WASHINGTON (FNS) -- For retailers, the good news and the bad news this year could be one and the same: Real wages have been rising faster in the past year than at any time since 1972. For the good news, that means combined with low inflation and a high-flying stock market, consumers not only feel wealthier, they actually are wealthier. And, economists point out, these consumers are spending -- on vacations, new homes, and even apparel. In fact, they're spending on just about everything but new cars.
"This looks like a good consumer year," said Donald Ratajczak, director of the Economic Forecasting Center at Georgia State University. "Right now the consumer is responding. People are spending down some of their stock gains."
"Consumer spending should be strong this year," agreed Sandra Shaber, an economist with the WEFA Group in Philadelphia.
"Everything looks good. Unemployment is low, finally wages are rising, inflation is low. What's not to like?"
"There is certainly a lot of money to be spent," said Susan Hering, chief economist for Indosuez Barr Futures, a securities-trading firm in Chicago. "So it's a very positive environment."
But now for the bad news: Much of that positive environment is due to record unemployment rates -- now hovering at 4.75%, the lowest sustained rate since the 1960s -- which have heightened competition for workers in all sectors. And among retailers, increasing labor shortages have resulted in faster hourly wage gains for employees. Consumer inflation has generally been running below 2%.
Not all economists agree, however, that labor shortages are a big concern for retailers. Hering, for example, said that while the labor market is tightening in every sector, "retailers may have done better than high-tech employers." She said that's because low unemployment rates have encouraged more low-skilled people to attempt to find a job in the easy economy -- and they are succeeding.
"They can be retail clerks," she said. "So it may not be as tough for retailers as other sectors of the economy."
Carl Steidtmann, chief economist and director of research for Management Horizons in New York City, said, however, that while recent welfare-reform changes have also helped move more low-skilled workers into the labor market, these new workers still require additional training -- something that retailers have traditionally been loathe to provide. Steidtmann agreed that retail wages are rising. And he added, "I think the big concern is another hike in the minimum wages, which is on [Clinton's] table."
Wages are rising as retailers continue to feel more pressure on their prices, with deflation appearing in some sectors.
"Just about everything looks great for the consumer," said Ira Silver, chief economist for J.C. Penney Co. "It's the companies that are getting squeezed without being able to raise prices. I think it's a symptom of an overstored situation. I think retailers are going to continue to have problems."
Shaber said that consumers will be buying more this year, especially as more low-income consumers increase their earnings. But while discount retailers may see a boost from this income growth, she cautioned, "nobody is going to benefit from this automatically."
Said Shaber, "Tight labor markets have started to drive up wages for low-income workers, so we're starting to find more income filling into the low- and middle-income levels." But while more consumers may now have more purchasing power, they also have more ways to spend it.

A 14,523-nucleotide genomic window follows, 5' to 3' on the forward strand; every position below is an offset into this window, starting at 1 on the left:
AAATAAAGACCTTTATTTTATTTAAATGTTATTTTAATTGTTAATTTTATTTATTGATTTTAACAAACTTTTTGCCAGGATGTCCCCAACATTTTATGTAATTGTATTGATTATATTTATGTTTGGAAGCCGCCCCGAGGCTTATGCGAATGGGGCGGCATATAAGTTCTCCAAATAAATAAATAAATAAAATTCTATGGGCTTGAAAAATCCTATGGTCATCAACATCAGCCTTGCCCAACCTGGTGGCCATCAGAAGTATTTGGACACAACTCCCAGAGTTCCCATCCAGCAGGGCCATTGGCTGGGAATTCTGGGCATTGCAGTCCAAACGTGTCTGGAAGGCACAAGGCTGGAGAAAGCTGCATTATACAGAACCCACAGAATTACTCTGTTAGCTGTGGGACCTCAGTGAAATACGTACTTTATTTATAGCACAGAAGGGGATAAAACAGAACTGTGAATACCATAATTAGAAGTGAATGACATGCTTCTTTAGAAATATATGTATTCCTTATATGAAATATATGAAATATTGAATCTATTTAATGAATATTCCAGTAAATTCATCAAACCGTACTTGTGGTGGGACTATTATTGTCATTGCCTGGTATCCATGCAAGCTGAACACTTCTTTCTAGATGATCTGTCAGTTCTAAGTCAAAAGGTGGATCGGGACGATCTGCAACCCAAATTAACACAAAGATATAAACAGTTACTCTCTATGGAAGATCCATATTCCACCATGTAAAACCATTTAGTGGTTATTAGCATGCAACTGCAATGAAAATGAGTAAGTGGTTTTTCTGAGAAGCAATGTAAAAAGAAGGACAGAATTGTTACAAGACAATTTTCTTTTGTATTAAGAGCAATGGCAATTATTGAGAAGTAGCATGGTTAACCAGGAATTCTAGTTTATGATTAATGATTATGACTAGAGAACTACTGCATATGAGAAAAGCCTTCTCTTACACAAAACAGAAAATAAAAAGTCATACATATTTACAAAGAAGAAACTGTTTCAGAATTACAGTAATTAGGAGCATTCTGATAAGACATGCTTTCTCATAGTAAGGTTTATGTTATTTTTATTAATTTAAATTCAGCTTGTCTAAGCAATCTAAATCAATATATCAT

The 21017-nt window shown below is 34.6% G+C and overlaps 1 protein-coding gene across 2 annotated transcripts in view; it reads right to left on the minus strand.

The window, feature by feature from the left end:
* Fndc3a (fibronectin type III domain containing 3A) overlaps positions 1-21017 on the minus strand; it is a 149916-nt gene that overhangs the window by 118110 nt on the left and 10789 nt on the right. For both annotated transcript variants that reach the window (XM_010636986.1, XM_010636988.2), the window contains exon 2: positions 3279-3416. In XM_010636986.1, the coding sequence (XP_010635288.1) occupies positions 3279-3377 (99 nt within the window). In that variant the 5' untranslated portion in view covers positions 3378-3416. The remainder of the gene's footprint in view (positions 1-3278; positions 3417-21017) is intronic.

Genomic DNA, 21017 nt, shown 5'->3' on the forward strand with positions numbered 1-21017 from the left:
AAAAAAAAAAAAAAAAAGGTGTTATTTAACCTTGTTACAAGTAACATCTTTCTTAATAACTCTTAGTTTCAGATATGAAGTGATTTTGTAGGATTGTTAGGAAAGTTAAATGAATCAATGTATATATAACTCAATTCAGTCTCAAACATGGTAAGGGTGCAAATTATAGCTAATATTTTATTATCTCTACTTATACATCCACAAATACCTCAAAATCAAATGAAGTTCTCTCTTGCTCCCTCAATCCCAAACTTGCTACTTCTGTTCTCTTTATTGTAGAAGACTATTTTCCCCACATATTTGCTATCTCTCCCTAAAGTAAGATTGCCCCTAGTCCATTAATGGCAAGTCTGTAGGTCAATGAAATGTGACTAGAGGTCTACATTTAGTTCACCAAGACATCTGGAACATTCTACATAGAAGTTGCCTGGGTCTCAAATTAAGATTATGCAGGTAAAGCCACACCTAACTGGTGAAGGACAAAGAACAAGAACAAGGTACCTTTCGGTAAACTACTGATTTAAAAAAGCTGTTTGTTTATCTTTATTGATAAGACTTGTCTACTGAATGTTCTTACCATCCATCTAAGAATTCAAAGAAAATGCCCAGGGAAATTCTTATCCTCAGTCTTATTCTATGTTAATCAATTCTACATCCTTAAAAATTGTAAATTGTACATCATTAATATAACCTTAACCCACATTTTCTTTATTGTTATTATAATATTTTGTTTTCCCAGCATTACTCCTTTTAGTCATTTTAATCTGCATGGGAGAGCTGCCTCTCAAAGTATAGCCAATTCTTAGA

"Retailers have got to find a way to get people in the door," she said. "There isn't any retailer that can rest on their laurels."
"I think consumer spending tends to go in spits and bursts," said Hering. Nevertheless, she said, her forecast shows those spits and bursts moving "on an up trend" throughout the rest of the year. Hering predicted, though, that retail sales in the second quarter will likely show some softening as a payback for the first-quarter's warm-weather boost. Meanwhile, she said, the economy's growth -- now in its seventh straight year -- should slow from its robust 3.78% pace in the fourth quarter to 2.5% to 3% during 1998's second half.
J.C. Penney's Silver said he also expects the nation's economy will slow, to about 2% or less during the second half. The slowdown will be due primarily, he said, to either the Federal Reserve finally raising its benchmark overnight interest rate after more than year at 5.5%, or to the flood of cheaper imports from the economically troubled Southeast Asia.
While Silver said the true impact of Southeast Asia's currency devaluation turmoil probably won't hit domestic shores until later this year, he already believes the help on retailer margins won't last long. "There's going to be some period, I don't know how long it's going to be, that the lower prices are not going to be passed along to the consumer. But someone is going to break," he said.
Hering agreed that competition will make holding onto a larger margin difficult for many retailers. "Whether retailers are successful [at holding to larger margins] when there's so much demand for the same customer base remains to be seen," she said.
Meanwhile, at the Economic Forecasting Center, Ratajczak said he expects the first quarter will show consumer spending maintaining the same 2.5% growth that capped off 1997.Ratajczak noted that while consumer debt is still increasing, it's at a slower pace than last year, about one and a half times the rate of consumer disposable income growth so far this year, compared with twice as fast in 1997. He said he also expects the nation's economic growth to slow during the second half, to 2.5%.